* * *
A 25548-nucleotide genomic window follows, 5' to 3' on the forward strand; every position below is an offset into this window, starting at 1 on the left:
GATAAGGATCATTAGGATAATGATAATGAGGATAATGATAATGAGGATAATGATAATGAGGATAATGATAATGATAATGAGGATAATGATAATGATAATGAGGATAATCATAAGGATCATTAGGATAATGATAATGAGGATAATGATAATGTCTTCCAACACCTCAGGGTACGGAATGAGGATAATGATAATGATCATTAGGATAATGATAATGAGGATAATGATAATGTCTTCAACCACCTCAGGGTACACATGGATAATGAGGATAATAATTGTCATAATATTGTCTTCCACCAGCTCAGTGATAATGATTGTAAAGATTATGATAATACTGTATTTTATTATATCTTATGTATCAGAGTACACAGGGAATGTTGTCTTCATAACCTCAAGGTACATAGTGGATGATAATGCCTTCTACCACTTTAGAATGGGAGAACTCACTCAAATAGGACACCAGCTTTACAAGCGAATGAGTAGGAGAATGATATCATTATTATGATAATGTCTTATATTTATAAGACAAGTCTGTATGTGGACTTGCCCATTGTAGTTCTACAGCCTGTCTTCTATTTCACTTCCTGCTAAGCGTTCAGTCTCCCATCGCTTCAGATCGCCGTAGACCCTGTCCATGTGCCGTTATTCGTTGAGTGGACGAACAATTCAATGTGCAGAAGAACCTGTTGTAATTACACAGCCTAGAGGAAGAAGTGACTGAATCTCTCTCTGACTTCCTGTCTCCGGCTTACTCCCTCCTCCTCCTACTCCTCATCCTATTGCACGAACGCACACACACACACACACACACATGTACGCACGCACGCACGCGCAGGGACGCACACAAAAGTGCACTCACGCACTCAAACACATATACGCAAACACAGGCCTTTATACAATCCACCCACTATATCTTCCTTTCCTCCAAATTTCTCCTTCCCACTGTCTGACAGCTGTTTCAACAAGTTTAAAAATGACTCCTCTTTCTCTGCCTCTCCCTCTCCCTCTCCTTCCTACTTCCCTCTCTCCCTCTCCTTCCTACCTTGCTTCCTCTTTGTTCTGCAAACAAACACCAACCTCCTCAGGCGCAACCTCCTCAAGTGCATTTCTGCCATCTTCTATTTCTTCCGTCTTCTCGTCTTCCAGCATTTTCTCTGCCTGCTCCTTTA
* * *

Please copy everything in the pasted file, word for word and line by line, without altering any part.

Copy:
A 25548-nucleotide genomic window follows, 5' to 3' on the forward strand; every position below is an offset into this window, starting at 1 on the left:
GATAAGGATCATTAGGATAATGATAATGAGGATAATGATAATGAGGATAATGATAATGAGGATAATGATAATGATAATGAGGATAATGATAATGATAATGAGGATAATCATAAGGATCATTAGGATAATGATAATGAGGATAATGATAATGTCTTCCAACACCTCAGGGTACGGAATGAGGATAATGATAATGATCATTAGGATAATGATAATGAGGATAATGATAATGTCTTCAACCACCTCAGGGTACACATGGATAATGAGGATAATAATTGTCATAATATTGTCTTCCACCAGCTCAGTGATAATGATTGTAAAGATTATGATAATACTGTATTTTATTATATCTTATGTATCAGAGTACACAGGGAATGTTGTCTTCATAACCTCAAGGTACATAGTGGATGATAATGCCTTCTACCACTTTAGAATGGGAGAACTCACTCAAATAGGACACCAGCTTTACAAGCGAATGAGTAGGAGAATGATATCATTATTATGATAATGTCTTATATTTATAAGACAAGTCTGTATGTGGACTTGCCCATTGTAGTTCTACAGCCTGTCTTCTATTTCACTTCCTGCTAAGCGTTCAGTCTCCCATCGCTTCAGATCGCCGTAGACCCTGTCCATGTGCCGTTATTCGTTGAGTGGACGAACAATTCAATGTGCAGAAGAACCTGTTGTAATTACACAGCCTAGAGGAAGAAGTGACTGAATCTCTCTCTGACTTCCTGTCTCCGGCTTACTCCCTCCTCCTCCTACTCCTCATCCTATTGCACGAACGCACACACACACACACACACACATGTACGCACGCACGCACGCGCAGGGACGCACACAAAAGTGCACTCACGCACTCAAACACATATACGCAAACACAGGCCTTTATACAATCCACCCACTATATCTTCCTTTCCTCCAAATTTCTCCTTCCCACTGTCTGACAGCTGTTTCAACAAGTTTAAAAATGACTCCTCTTTCTCTGCCTCTCCCTCTCCCTCTCCTTCCTACTTCCCTCTCTCCCTCTCCTTCCTACCTTGCTTCCTCTTTGTTCTGCAAACAAACACCAACCTCCTCAGGCGCAACCTCCTCAAGTGCATTTCTGCCATCTTCTATTTCTTCCGTCTTCTCGTCTTCCAGCATTTTCTCTGCCTGCTCCTTTA